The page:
Tips to Avoid the Dangers of a Dog Bite
Would you know what to do in the event of a dog bite? According to the U.S. Centers for Disease Control (CDC), it’s a more common occurrence than you might think. More than 4.5 million people are bitten by dogs each year in the United States, and more than 800,000 receive medical attention for dog bites. Dogs have their own set of behaviors and instincts that differ from humans, and that means they can pose a serious health risk to people, especially children.
Although each situation and dog differs, every dog is capable of biting under certain circumstances. Dogs that bite feel threatened or afraid for some reason and instinctively react by attacking. There are a few things you can do—and some things you shouldn’t do—to prevent a dog bite. Knowing ahead of time how to act and react around a dog you don’t know can help a potentially dangerous situation. Here are some tips to avoid the dangers of a dog bite.
- Understand why dogs bite
- Be alert, look, listen and take note of your surroundings
- Observe a dog’s body language with a relaxed body posture
- Learn to recognize the warning signs of aggressive behavior such as growling, snarling, baring its teeth, raising its fur and ears, staring at you intently, or charging at you
- Avoid dogs that are tied up or behind a fence as the dog may interpret your behavior as “invading its territory.” Other scenarios where you should avoid approaching are when a dog is sick, or injured, protecting puppies, playing with a toy, eating, barking, growling, or hiding.
- Remain calm if an unknown dog approaches you or you feel an attack is imminent
- Approach a dog you aren’t familiar with unless it’s with its owner, and even then, you should first ask whether you can pet the dog because it could put you and the owner at risk. Arizona law imposes strict liability on dog owners for dog bites, meaning dog owners must pay for any damage resulting from dog bites, regardless of whether the dog owner was negligent or the dog has previously shown any propensity toward biting. It’s best to let the owner make the call on whether they want their dog to engage with strangers.
- Bother a dog exhibiting signs of being anxious or scared like tucking its tail, holding its head low, trembling, or avoiding eye contact.
- Tease, startle, hug, or chase a dog. In Arizona, you could be held liable if you’re found to have intentionally provoked a dog.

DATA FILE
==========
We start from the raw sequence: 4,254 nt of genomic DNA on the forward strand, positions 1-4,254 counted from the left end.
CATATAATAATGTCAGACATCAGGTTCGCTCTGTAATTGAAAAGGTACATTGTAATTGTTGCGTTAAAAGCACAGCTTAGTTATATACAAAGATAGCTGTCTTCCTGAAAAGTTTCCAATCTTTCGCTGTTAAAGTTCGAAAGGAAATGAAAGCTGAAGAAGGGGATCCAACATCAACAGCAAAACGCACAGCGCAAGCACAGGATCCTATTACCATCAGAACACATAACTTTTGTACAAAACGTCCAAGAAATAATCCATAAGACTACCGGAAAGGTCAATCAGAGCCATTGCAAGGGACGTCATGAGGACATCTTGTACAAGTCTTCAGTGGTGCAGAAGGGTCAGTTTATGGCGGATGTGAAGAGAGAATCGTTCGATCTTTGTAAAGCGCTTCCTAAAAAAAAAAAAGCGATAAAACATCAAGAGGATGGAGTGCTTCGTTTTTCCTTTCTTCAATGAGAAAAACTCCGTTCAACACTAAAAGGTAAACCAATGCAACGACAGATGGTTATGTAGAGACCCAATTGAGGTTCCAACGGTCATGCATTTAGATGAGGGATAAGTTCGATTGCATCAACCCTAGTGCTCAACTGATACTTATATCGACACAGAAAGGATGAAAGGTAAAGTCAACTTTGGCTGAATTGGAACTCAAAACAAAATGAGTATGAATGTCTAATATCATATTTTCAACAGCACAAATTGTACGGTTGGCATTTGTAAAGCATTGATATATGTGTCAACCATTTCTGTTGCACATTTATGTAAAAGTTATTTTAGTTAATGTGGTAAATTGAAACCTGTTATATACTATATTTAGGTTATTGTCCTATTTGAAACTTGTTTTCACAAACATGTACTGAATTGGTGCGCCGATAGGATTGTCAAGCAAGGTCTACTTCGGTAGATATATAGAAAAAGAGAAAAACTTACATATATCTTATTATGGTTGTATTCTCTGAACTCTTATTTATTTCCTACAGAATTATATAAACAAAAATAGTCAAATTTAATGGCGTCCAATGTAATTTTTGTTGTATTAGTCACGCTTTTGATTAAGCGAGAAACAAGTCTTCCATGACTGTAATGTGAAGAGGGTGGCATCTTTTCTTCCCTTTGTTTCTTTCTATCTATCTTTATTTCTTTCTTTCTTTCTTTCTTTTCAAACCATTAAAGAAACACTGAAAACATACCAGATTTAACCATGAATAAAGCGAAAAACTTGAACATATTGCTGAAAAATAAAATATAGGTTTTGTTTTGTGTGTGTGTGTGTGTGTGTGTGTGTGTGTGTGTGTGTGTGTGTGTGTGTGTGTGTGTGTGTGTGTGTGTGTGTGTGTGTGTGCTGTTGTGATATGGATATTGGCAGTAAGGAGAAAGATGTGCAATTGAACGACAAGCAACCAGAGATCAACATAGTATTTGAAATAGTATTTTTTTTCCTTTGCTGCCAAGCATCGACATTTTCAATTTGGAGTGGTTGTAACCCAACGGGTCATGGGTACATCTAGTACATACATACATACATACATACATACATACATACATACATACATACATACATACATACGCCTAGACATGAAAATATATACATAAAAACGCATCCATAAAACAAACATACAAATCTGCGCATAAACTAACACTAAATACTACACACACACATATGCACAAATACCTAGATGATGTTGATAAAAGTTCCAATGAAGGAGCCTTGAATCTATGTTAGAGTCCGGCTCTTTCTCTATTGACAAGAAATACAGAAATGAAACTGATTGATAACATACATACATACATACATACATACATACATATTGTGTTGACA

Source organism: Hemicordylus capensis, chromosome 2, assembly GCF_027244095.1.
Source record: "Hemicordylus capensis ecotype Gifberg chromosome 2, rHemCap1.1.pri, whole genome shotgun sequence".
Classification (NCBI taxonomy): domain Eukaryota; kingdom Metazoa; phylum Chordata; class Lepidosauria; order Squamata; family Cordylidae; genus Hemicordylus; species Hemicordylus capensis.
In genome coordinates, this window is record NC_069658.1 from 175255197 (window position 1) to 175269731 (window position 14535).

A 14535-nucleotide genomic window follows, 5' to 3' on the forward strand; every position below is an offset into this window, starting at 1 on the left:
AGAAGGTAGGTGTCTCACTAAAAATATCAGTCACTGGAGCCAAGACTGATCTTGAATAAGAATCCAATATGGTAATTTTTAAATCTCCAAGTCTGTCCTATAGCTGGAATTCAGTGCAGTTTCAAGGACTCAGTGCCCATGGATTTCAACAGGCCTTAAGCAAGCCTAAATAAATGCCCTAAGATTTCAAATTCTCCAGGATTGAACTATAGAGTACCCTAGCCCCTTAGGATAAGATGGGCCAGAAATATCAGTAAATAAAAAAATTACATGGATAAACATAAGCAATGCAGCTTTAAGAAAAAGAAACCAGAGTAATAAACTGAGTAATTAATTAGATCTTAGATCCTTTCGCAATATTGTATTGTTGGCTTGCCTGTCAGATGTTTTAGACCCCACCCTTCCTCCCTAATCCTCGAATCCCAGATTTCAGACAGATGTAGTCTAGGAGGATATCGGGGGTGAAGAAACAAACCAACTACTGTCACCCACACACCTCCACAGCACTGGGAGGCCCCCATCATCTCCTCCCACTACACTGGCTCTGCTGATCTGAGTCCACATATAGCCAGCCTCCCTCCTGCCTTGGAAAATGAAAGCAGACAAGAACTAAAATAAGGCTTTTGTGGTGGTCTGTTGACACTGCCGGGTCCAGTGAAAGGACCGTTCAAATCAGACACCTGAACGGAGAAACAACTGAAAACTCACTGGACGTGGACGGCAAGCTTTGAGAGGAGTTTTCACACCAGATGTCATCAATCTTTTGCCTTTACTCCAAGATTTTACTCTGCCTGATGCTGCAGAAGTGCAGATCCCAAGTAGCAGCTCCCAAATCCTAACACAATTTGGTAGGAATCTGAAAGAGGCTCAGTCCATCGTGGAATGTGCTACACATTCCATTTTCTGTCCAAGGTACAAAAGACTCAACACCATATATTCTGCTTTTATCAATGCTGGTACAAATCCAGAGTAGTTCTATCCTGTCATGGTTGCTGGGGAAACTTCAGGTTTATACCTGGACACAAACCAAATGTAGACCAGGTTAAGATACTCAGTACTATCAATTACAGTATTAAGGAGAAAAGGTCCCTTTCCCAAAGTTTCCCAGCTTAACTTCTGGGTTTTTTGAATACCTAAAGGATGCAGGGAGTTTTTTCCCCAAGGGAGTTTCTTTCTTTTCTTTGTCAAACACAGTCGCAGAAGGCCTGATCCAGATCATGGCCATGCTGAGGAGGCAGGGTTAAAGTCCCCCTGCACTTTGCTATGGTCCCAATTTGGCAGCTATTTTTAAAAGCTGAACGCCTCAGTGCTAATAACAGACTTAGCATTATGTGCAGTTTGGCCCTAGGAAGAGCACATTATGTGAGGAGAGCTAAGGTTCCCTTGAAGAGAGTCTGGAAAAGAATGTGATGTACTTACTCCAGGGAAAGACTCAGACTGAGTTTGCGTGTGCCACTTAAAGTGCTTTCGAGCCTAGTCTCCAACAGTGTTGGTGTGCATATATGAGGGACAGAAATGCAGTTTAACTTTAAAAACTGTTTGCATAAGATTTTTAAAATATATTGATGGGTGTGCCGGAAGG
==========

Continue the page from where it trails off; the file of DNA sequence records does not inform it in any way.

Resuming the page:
- Violate a dog’s territory or cause it to feel cornered.
- Touch a sleeping dog; awaken it with your voice first from a safe distance.
- Get between a dog and its owner.
- Try to break up a dog fight with your bare hands. Turn a hose on them, or use a broom, or another long object to try to separate them.
- Ever leave a child unattended with any animal.
Tips to Avoid the Dangers of a Dog Bite
There are certain situations where a dog bite or attack is more prone to happen. And conversely, there are things you can do to avoid a bite in the first place. When a dog feels provoked in some way, its defensive or dominant instincts may kick in, even if it’s an otherwise friendly animal. If you find yourself in a dangerous situation, follow these tips to minimize the damage:
- Remain calm, stand perfectly still, avoid eye contact, and let it sniff you if it tries. In most cases, the dog will lose interest and walk away.
- If the dog charges at you, “feed” it anything you have, like a jacket, bag, bicycle, or notebook—anything it can chew on instead of you.
- In the event of a true bite or attack, offer your non-dominant arm, and more than ever, try to remain calm and don’t jerk your arm back. If you’re able to break free, face the dog and say in a firm voice, “No!”
- When all else fails, and the dog continues to attack, drop to the ground, curl into the fetal position, and interlock your fingers behind your neck. The key is to stay still and avoid fighting back or struggling. Once the dog is at least 20 feet away from you, slowly stand up and back away carefully.
- If you’ve been bitten by a dog, you should wash and rinse all bite injuries right away. If the injury is serious enough, call 911 to report the bite and seek medical attention immediately.
Contact Bache & Lynch if You’ve Been Injured from a Dog Bite
Preventing a dog bite before it happens starts with learning a dog’s behavior. If you were involved in an attack involving a dog, or wish to discuss the specifics of your case (including who may be liable in the event of an attack) in a free consultation with an experienced Tucson personal injury lawyer, please contact us today.